Liz Larson is hell-bent on completing her first year in the Arkansas Writers Program at the University of Central Arkansas. She’s lived in Conway on and off since disco. Liz is married to the Queen of Patience, Tammy and has three wicked smart children, Jolyon, Katie and Olivia. Her parents made her and she would like to thank them for that, maybe over adult beverages. There are many pets and friends she is beholden to for keeping the faith.
Rachel Hoge: Hi Liz, thanks so much for agreeing to share your thoughts on our MFA program. Our program provides a thorough introduction to teaching by offering pedagogy courses during the first year of graduate school. How have these courses—and the program in general—impacted your understanding of teaching college and creative writing?
Liz Larson: I’ve always believed that every person has a story (or seven) to tell. Everyone can be a writer. Now, that’s a big scary idea. Some educators in my past, (the devils with the red pen) surely did not believe this. Everyone can be a writer? Yes they can. But doesn’t that fly in the face of all we know about the trope of the mythic writer? The master alone in the garret, anointed as the chosen one who must suffer mightily for his great work? I’m afraid it does. What the MFA program has done is show me a structure, a framework where this “Everyone can be a writer” is possible.
My first semester was perilous, edgy. I’d been out of school for a few, cough, years. I was taking a full class load, working almost fulltime, and raising a family. When they told me one of my required classes was Composition Theory, I harbored unkind thoughts. What do I need that for? Why do I have to take a class in Composition Theory? I pouted for a couple of weeks and then, you know what? There, right there, in the class was the scaffolding to show me how to put my beliefs into practice. Lo and behold, yes everyone can write and here is how you shape a structured space to aid them in attaining the very thing you believed. Hallelujah chorus and thank you, Dr. Clark.
RH: As a first-year candidate, why did you decide to pursue your MFA? What did you find most appealing about our program?
LL: After several years of facilitating “The Fledglings”, a community-based writers’ workshop, I realized I was ready for a new path. With my children getting older, a space opened up where I am less Jolyon-Katie-Olivia’s mom and more Liz these days. (They still need me, of course. My ego needs that to be true.) Another thing that people of a certain age begin to think, “If not now, when?” Sort of a mash up of bucket list and heart’s desire?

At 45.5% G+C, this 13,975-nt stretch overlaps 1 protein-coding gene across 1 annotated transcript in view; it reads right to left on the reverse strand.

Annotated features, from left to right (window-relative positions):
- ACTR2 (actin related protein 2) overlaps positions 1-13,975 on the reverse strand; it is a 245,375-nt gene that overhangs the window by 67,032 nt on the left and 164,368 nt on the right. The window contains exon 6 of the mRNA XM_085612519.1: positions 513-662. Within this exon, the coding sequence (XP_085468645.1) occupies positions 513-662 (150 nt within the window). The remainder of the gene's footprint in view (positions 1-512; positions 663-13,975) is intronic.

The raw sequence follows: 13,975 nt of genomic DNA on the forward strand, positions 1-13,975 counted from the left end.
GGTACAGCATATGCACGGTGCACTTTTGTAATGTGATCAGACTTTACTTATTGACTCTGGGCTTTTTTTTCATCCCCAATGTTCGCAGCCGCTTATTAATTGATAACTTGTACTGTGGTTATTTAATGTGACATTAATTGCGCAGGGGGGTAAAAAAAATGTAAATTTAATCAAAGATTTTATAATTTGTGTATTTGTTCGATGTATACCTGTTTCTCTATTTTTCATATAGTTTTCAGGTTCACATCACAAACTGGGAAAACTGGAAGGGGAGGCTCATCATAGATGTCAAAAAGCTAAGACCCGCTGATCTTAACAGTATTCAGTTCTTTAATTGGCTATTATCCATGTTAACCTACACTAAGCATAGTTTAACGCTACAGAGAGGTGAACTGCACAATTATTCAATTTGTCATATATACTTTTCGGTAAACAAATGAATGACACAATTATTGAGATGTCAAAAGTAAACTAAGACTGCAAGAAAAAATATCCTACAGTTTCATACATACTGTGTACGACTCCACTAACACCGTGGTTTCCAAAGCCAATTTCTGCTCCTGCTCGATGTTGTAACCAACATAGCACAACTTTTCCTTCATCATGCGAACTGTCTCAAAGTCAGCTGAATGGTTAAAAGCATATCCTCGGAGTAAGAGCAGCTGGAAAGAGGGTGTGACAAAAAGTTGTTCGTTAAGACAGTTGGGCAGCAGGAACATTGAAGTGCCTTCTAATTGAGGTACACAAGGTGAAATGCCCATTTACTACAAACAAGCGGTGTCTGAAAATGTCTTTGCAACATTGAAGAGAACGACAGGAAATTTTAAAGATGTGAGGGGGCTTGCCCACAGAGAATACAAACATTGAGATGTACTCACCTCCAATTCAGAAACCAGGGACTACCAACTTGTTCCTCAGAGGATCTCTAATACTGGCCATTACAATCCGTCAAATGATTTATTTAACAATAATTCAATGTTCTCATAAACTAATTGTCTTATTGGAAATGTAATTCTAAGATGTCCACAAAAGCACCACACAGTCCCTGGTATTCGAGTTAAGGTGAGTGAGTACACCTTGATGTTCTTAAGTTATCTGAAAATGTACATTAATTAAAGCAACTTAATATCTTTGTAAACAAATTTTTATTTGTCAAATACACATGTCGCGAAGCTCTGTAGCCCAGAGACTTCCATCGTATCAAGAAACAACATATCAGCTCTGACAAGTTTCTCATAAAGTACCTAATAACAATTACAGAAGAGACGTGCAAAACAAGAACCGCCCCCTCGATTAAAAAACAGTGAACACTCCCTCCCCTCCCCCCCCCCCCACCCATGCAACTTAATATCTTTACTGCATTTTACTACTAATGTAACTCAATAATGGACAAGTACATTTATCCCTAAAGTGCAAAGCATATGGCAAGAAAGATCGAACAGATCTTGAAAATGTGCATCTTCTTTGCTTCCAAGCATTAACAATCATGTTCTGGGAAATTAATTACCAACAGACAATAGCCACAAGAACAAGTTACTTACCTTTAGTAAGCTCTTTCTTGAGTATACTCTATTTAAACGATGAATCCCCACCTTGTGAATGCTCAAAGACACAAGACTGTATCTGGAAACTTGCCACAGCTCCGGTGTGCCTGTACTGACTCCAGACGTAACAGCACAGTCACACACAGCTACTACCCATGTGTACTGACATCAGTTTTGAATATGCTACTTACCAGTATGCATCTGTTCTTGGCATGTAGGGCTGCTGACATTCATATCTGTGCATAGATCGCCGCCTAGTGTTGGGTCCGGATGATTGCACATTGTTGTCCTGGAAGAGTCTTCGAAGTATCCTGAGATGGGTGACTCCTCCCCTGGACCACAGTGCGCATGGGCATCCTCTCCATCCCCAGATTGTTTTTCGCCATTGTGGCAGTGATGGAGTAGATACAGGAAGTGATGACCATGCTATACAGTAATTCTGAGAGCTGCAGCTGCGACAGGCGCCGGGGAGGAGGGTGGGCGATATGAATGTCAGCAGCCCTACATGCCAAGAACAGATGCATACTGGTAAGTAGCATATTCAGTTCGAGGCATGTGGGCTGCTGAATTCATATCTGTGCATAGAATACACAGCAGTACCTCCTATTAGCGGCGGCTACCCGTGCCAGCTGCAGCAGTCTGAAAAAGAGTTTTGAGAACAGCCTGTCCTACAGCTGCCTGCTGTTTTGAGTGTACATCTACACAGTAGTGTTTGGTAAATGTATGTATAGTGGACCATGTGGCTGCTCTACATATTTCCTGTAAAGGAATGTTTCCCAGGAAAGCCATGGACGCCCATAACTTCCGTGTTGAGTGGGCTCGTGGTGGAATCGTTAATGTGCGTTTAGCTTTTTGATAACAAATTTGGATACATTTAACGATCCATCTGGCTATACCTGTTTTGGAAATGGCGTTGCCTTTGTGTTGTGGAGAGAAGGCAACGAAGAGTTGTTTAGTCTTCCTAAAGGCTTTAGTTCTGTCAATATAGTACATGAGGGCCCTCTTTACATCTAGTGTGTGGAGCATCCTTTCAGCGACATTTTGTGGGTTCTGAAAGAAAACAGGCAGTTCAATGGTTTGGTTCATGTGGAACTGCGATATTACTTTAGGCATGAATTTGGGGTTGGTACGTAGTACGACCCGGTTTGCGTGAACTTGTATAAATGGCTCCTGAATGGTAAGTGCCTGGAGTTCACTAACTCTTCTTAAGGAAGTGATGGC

I chose our MFA program because: good fortune and Dr. Stephanie Vanderslice’s encouragement. How often can you find a place under 5 miles from your front door that offers everything you want in a writing program? High caliber professors that come from a variety of backgrounds nationwide, incredibly reasonable class size, high expectations tempered with the tools to get you there, and a cohort that supports you and wants you to succeed.
RH: How has the quality of your own writing been further developed and challenged by our program’s faculty and students?
LL: Hmmmm… That’s a tough question. I have a squeamish streak when it comes to judging my own work. My writing is definitely challenged. It is improving. I am learning lessons about impulse control and unwieldy poetic practice. (I swear I am going to get this one day, Professor Longhorn.) When I think of my writing, the image of wearing snowshoes in a china shop comes to mind. But the faculty and students have been patient and aware that scaffolding is what I need.
RH: In what ways has our MFA program impacted you as a writer, artist, or professional?
LL: The tools, resources, and willingness to share knowledge are the strengths of this program. The gifts of being allowed to take risks, fall flat, fail your heart out, but still be regarded kindly are liberating. For example, I hadn’t submitted anything to a journal in years. I was afraid to blog. I didn’t know a thing about digital presentations or WordPress. All the lack of 21st century technology barely raised an eyebrow from Dr. Case. She patiently walked me through things the rest of my class exceled at. You know, they’re not laughing at me, so maybe I can do this thing after all.
RH: Why would you recommend the Arkansas Writers Program to an MFA applicant?
LL: See all of the above. The Arkansas Writers Program mentors and nurtures emerging writers. However, it does not spoon feed; you have to do the work. The program has space for new writers to incubate their skills in an environment that rewards curiosity and supports diverse voices. It encourages parallel learning with peers, jumping off the high dive, failing spectacularly and writing all the better for it.
Stop by next Friday to meet another graduate student from the Arkansas Writers Program.